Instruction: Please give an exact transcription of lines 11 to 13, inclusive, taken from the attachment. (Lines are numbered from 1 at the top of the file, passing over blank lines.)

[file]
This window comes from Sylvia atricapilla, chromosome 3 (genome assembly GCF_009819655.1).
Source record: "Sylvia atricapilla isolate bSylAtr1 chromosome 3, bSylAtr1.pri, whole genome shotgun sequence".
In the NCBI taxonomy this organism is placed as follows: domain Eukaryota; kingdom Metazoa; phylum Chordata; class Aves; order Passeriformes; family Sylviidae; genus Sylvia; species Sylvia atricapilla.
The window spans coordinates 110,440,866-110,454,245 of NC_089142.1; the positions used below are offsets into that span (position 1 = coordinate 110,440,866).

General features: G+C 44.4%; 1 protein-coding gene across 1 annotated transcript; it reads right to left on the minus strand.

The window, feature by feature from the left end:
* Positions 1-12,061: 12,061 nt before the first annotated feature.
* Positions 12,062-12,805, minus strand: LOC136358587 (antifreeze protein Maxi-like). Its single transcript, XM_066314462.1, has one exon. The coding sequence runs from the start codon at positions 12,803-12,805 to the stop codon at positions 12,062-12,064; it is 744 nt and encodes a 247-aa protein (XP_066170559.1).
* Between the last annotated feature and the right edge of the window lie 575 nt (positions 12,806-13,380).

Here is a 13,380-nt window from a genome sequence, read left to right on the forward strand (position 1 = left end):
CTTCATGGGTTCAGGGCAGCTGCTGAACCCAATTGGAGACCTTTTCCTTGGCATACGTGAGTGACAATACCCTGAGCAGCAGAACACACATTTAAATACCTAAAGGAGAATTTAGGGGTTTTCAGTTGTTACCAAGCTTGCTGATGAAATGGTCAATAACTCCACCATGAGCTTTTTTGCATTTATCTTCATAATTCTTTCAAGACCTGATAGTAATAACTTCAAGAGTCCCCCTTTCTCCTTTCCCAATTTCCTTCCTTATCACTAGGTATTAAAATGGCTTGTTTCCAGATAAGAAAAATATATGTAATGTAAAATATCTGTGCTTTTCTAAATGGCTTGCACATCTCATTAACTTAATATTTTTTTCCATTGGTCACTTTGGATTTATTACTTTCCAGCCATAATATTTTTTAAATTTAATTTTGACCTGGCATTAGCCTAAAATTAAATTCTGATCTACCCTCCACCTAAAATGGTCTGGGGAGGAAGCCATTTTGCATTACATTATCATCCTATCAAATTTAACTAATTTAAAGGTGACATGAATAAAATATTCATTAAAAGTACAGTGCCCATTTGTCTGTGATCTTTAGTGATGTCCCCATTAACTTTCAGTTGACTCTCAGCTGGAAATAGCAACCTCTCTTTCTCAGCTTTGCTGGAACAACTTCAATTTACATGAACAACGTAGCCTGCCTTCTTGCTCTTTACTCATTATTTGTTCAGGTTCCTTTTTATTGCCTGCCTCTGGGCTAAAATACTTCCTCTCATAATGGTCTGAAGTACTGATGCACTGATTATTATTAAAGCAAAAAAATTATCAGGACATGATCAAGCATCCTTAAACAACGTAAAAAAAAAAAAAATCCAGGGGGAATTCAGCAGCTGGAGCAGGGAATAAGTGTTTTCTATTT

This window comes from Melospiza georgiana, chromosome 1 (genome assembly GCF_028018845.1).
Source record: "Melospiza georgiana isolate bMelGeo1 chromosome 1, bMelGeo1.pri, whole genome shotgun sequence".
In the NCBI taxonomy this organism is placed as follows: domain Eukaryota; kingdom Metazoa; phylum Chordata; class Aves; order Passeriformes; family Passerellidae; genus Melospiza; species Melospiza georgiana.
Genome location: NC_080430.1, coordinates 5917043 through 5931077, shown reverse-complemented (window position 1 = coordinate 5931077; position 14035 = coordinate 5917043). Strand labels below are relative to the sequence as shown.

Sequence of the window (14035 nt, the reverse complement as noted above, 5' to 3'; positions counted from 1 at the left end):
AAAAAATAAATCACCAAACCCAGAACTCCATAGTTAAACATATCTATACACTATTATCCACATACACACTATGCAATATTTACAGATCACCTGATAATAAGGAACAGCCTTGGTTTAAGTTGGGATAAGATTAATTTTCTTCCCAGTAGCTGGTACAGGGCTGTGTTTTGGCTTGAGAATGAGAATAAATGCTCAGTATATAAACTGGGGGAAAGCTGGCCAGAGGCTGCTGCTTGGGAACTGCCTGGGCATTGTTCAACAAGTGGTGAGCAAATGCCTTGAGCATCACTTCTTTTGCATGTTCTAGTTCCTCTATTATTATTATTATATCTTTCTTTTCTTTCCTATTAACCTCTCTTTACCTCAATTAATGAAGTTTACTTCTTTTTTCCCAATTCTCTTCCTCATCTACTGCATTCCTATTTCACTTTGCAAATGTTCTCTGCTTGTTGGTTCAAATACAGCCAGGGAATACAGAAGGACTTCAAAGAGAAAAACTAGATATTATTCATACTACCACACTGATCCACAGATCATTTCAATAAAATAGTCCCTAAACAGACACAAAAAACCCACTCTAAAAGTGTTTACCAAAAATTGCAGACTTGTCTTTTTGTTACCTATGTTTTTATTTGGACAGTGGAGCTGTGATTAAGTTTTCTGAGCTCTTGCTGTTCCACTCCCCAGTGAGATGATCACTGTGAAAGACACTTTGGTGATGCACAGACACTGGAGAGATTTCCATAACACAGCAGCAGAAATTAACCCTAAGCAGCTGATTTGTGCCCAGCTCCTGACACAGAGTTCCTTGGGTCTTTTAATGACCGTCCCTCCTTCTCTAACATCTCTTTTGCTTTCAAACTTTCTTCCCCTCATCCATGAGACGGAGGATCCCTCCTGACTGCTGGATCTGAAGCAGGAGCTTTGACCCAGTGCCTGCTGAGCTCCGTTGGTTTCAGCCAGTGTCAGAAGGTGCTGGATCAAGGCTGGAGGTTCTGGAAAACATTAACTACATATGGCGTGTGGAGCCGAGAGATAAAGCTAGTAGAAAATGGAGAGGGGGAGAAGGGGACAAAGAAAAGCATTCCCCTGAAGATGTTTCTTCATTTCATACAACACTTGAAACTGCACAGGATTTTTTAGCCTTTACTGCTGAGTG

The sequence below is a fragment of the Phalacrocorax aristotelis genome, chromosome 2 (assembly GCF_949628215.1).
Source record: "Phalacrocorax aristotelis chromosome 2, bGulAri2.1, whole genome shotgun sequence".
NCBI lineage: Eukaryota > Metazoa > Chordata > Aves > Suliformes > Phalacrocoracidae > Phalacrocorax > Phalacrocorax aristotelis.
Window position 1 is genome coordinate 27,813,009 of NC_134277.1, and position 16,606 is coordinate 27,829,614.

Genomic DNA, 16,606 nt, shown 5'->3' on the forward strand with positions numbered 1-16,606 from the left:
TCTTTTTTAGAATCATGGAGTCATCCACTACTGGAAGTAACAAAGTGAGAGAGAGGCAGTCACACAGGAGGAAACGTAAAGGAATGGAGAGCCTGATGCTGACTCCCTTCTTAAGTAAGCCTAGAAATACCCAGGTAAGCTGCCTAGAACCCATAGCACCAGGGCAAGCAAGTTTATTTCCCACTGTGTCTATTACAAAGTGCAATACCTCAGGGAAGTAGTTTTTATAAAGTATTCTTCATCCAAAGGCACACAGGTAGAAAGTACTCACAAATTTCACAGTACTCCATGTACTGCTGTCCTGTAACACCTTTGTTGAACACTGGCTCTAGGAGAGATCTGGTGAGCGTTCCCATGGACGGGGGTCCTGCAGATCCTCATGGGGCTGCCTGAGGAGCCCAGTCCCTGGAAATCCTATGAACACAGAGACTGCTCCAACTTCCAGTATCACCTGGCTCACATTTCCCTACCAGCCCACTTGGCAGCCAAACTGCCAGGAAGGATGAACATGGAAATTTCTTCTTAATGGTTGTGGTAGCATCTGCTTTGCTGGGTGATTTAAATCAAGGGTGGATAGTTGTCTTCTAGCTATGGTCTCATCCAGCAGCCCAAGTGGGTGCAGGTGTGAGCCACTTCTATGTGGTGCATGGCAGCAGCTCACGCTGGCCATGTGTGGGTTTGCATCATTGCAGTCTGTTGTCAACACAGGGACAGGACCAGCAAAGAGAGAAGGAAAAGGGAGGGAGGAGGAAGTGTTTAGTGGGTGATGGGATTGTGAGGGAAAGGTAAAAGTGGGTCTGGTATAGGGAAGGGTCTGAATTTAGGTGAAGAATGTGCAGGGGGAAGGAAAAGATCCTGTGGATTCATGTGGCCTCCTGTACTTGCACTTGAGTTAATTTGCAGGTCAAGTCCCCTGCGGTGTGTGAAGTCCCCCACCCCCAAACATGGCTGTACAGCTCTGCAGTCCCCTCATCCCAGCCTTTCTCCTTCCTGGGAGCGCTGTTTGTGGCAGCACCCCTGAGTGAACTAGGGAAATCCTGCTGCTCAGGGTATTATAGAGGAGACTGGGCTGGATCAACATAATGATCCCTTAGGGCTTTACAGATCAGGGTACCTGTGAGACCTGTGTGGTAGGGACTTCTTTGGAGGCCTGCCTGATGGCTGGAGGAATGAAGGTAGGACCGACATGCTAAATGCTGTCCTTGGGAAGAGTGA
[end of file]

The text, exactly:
CTTCATGGGTTCAGGGCAGCTGCTGAACCCAATTGGAGACCTTTTCCTTGGCATACGTGAGTGACAATACCCTGAGCAGCAGAACACACATTTAAATACCTAAAGGAGAATTTAGGGGTTTTCAGTTGTTACCAAGCTTGCTGATGAAATGGTCAATAACTCCACCATGAGCTTTTTTGCATTTATCTTCATAATTCTTTCAAGACCTGATAGTAATAACTTCAAGAGTCCCCCTTTCTCCTTTCCCAATTTCCTTCCTTATCACTAGGTATTAAAATGGCTTGTTTCCAGATAAGAAAAATATATGTAATGTAAAATATCTGTGCTTTTCTAAATGGCTTGCACATCTCATTAACTTAATATTTTTTTCCATTGGTCACTTTGGATTTATTACTTTCCAGCCATAATATTTTTTAAATTTAATTTTGACCTGGCATTAGCCTAAAATTAAATTCTGATCTACCCTCCACCTAAAATGGTCTGGGGAGGAAGCCATTTTGCATTACATTATCATCCTATCAAATTTAACTAATTTAAAGGTGACATGAATAAAATATTCATTAAAAGTACAGTGCCCATTTGTCTGTGATCTTTAGTGATGTCCCCATTAACTTTCAGTTGACTCTCAGCTGGAAATAGCAACCTCTCTTTCTCAGCTTTGCTGGAACAACTTCAATTTACATGAACAACGTAGCCTGCCTTCTTGCTCTTTACTCATTATTTGTTCAGGTTCCTTTTTATTGCCTGCCTCTGGGCTAAAATACTTCCTCTCATAATGGTCTGAAGTACTGATGCACTGATTATTATTAAAGCAAAAAAATTATCAGGACATGATCAAGCATCCTTAAACAACGTAAAAAAAAAAAAAATCCAGGGGGAATTCAGCAGCTGGAGCAGGGAATAAGTGTTTTCTATTT

This window comes from Melospiza georgiana, chromosome 1 (genome assembly GCF_028018845.1).
Source record: "Melospiza georgiana isolate bMelGeo1 chromosome 1, bMelGeo1.pri, whole genome shotgun sequence".